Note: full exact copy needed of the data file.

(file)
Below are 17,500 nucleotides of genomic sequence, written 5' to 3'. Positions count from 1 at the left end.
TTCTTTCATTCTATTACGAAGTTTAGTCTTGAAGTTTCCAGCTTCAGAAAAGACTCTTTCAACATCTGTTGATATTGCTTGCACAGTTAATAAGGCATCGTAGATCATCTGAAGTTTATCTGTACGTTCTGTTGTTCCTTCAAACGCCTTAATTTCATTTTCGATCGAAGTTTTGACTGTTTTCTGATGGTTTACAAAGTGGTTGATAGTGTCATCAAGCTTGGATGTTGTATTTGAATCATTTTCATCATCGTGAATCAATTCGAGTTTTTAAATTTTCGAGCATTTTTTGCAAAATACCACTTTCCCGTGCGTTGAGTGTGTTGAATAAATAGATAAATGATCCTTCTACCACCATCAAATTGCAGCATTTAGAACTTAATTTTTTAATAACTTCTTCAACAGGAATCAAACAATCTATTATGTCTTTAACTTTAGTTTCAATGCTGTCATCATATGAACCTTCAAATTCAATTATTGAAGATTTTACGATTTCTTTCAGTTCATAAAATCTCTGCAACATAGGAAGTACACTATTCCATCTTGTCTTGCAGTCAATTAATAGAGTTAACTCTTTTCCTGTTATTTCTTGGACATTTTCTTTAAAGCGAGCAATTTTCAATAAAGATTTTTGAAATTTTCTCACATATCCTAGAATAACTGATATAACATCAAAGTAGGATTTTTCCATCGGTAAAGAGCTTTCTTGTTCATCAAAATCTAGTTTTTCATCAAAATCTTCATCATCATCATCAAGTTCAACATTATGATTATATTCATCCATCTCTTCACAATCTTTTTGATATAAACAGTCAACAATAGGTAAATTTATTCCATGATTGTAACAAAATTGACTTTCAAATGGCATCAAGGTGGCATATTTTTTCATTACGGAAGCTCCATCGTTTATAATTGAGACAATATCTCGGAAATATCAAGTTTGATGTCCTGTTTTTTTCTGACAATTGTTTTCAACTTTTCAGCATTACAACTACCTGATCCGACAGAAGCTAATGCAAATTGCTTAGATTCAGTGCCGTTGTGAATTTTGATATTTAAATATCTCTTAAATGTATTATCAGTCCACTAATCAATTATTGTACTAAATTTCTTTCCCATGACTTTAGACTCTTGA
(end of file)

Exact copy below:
Below are 17,500 nucleotides of genomic sequence, written 5' to 3'. Positions count from 1 at the left end.
TTCTTTCATTCTATTACGAAGTTTAGTCTTGAAGTTTCCAGCTTCAGAAAAGACTCTTTCAACATCTGTTGATATTGCTTGCACAGTTAATAAGGCATCGTAGATCATCTGAAGTTTATCTGTACGTTCTGTTGTTCCTTCAAACGCCTTAATTTCATTTTCGATCGAAGTTTTGACTGTTTTCTGATGGTTTACAAAGTGGTTGATAGTGTCATCAAGCTTGGATGTTGTATTTGAATCATTTTCATCATCGTGAATCAATTCGAGTTTTTAAATTTTCGAGCATTTTTTGCAAAATACCACTTTCCCGTGCGTTGAGTGTGTTGAATAAATAGATAAATGATCCTTCTACCACCATCAAATTGCAGCATTTAGAACTTAATTTTTTAATAACTTCTTCAACAGGAATCAAACAATCTATTATGTCTTTAACTTTAGTTTCAATGCTGTCATCATATGAACCTTCAAATTCAATTATTGAAGATTTTACGATTTCTTTCAGTTCATAAAATCTCTGCAACATAGGAAGTACACTATTCCATCTTGTCTTGCAGTCAATTAATAGAGTTAACTCTTTTCCTGTTATTTCTTGGACATTTTCTTTAAAGCGAGCAATTTTCAATAAAGATTTTTGAAATTTTCTCACATATCCTAGAATAACTGATATAACATCAAAGTAGGATTTTTCCATCGGTAAAGAGCTTTCTTGTTCATCAAAATCTAGTTTTTCATCAAAATCTTCATCATCATCATCAAGTTCAACATTATGATTATATTCATCCATCTCTTCACAATCTTTTTGATATAAACAGTCAACAATAGGTAAATTTATTCCATGATTGTAACAAAATTGACTTTCAAATGGCATCAAGGTGGCATATTTTTTCATTACGGAAGCTCCATCGTTTATAATTGAGACAATATCTCGGAAATATCAAGTTTGATGTCCTGTTTTTTTCTGACAATTGTTTTCAACTTTTCAGCATTACAACTACCTGATCCGACAGAAGCTAATGCAAATTGCTTAGATTCAGTGCCGTTGTGAATTTTGATATTTAAATATCTCTTAAATGTATTATCAGTCCACTAATCAATTATTGTACTAAATTTCTTTCCCATGACTTTAGACTCTTGA